Effects from the RMS Lusitania

Curator's Gallery
Cunard Line
Cunard Line 2
Cunard Line China Patterns
RMS Aquitania Woodwork
RMS Mauretania First Class China
Effects from the RMS Lusitania
Paper Effects from the RMS Lusitania
Cunard Whitestar
White Star Line
White Star Line 2
Effects of the RMS Republic
1:150 RMS Republic Model
Oceanic Steam Navigation Company
Effects from the Empress of Ireland
Effects from the T/N Andrea Doria
Italia Line
French Line - Compagnie Generale Transatlantique
Effects from the SS United States & USL
Effects from the S.S. Vestris
Miscellaneous Artifacts
Miscellaneous Artifacts 2
Coastal Shipwrecks & Artifacts
Ocean Liner Models
Lego Model - RMS Titanic
Miniature Suite B-52 Sitting Room
RMS Titanic Exhibition - Franklin Institute

Lusitania Hat Band / Cap Tally

RMS Lusitania: 1907 - 1915
The Great Cunarder

Goetz Lusitania Medal - May 5th, 1915
British propoganda version with date "Nov 22, 1918" on the box."

     The RMS Lusitania - Next to the RMS Titanic, she is probably the most famous shipwreck in the world and almost equally as hard to find relics from her past. What once was a beautiful liner is now a near unrecognizable mass of steel and fishing nets on the ocean floor. In September of 1982, the only salvage expedition to the wreck took place, where artifacts were retrieved and scattered to public and private collections. Presented below are four original items from the Lusitania that went down with her on May 7th, 1915.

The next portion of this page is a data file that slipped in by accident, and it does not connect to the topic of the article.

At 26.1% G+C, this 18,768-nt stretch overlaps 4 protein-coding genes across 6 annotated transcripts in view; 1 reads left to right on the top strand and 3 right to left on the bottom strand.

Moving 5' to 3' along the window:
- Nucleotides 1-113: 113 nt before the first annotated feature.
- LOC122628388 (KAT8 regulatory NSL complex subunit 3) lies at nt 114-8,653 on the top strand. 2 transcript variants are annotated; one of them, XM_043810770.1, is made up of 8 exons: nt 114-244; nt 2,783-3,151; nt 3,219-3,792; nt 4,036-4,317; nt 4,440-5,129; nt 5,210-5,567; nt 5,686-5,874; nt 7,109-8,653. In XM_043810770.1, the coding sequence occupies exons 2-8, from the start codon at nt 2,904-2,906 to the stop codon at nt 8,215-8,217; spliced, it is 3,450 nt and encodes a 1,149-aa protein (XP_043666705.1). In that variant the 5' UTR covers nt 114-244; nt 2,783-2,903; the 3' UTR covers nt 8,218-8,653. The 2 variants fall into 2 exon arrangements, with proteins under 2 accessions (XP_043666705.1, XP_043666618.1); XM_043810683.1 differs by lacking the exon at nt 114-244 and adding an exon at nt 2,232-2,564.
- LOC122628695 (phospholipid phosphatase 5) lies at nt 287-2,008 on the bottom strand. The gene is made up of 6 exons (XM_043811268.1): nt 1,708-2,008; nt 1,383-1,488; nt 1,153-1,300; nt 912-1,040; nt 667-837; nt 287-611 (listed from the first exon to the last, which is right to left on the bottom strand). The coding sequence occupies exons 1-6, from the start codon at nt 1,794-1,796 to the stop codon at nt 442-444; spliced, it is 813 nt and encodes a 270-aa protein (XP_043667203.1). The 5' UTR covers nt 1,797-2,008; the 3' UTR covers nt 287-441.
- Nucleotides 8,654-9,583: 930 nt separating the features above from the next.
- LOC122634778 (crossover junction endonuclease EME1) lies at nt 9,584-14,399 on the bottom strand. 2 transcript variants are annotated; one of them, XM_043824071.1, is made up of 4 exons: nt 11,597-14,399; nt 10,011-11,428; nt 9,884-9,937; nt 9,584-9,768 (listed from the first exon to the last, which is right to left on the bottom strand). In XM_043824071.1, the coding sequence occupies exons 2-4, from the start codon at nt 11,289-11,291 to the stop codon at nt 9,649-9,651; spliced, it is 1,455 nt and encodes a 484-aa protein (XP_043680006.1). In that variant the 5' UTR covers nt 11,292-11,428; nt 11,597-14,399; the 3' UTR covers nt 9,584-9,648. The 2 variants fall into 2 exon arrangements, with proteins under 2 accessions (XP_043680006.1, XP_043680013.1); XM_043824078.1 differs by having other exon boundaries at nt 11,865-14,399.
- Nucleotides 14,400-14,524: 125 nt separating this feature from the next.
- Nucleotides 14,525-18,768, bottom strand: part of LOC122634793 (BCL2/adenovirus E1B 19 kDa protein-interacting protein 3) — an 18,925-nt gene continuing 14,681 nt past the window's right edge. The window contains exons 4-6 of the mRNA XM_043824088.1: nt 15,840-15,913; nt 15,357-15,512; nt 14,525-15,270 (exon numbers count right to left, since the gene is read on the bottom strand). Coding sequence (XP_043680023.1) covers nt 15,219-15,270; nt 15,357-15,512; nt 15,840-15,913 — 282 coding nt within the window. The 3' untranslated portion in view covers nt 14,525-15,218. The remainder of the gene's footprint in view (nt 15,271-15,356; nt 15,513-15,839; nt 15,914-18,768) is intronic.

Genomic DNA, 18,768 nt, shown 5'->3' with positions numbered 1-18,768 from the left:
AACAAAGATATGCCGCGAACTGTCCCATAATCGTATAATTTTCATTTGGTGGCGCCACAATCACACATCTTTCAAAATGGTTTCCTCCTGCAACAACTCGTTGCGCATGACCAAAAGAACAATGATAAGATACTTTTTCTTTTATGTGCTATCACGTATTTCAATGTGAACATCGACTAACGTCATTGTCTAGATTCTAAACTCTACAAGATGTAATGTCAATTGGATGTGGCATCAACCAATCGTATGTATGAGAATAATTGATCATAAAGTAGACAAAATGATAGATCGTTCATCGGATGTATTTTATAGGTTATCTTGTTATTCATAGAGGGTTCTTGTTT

- The first is a pocketwatch mechanism in its casing which was being shipped to London on her final voyage. Many of these mechanisms and the casings were recovered and sold on the market. Purchased from Peter Boyd-Smith.
- The second is a stunning piece of Second Class china - an "Ormond" pattern soup bowl. This was the primary pattern of china used onboard the Mauretania and Lusitania in both First and Second class. Probably purchased from Peter-Boyd Smith sometime after the 1982 expedition, it ended up in a Southern California Lusitania collection through which we purchased it. The bowl is chipped and cracked, with discolored crazing throughout. Dating marks are not recognizable aside from a 'J' imprint. Another bowl identical to this is held by Cobwebs of England and can be viewed at: is run by Mitch Peeke who has a great collection of information and photographed items from the ship, including a photo of a pillow recovered from the 1st Class Music Room after the sinking.
Presented two below is an actual piece of the famed liner. It is a large 22lb bronze piece with hose and pipe fittings on the front and rear sides. There once were steel clamps holding the lid in place and after years on the ocean floor, the lid still swings open on its hinge. Current investigation is taking place as to which part of the ship this may have come from and it's purpose. Originally purchased in England from Peter Boyd-Smith after the 1982 expedition. These beautiful artifacts give silent testimony of the tragedy that fell upon the ship that fateful day in 1915.

RMS Lusitania Pocketwatch Mechanism in Casing.
You can still hear the loose mechanism inside when moved.

Salvaged 'Ormond' Soup Bowl
Shown with 'Ormond' pattern tea cup - Dated 1903.

Bronze Machinery Fitting w/ Opening Lid
Salvaged from the Lusitania in 1982.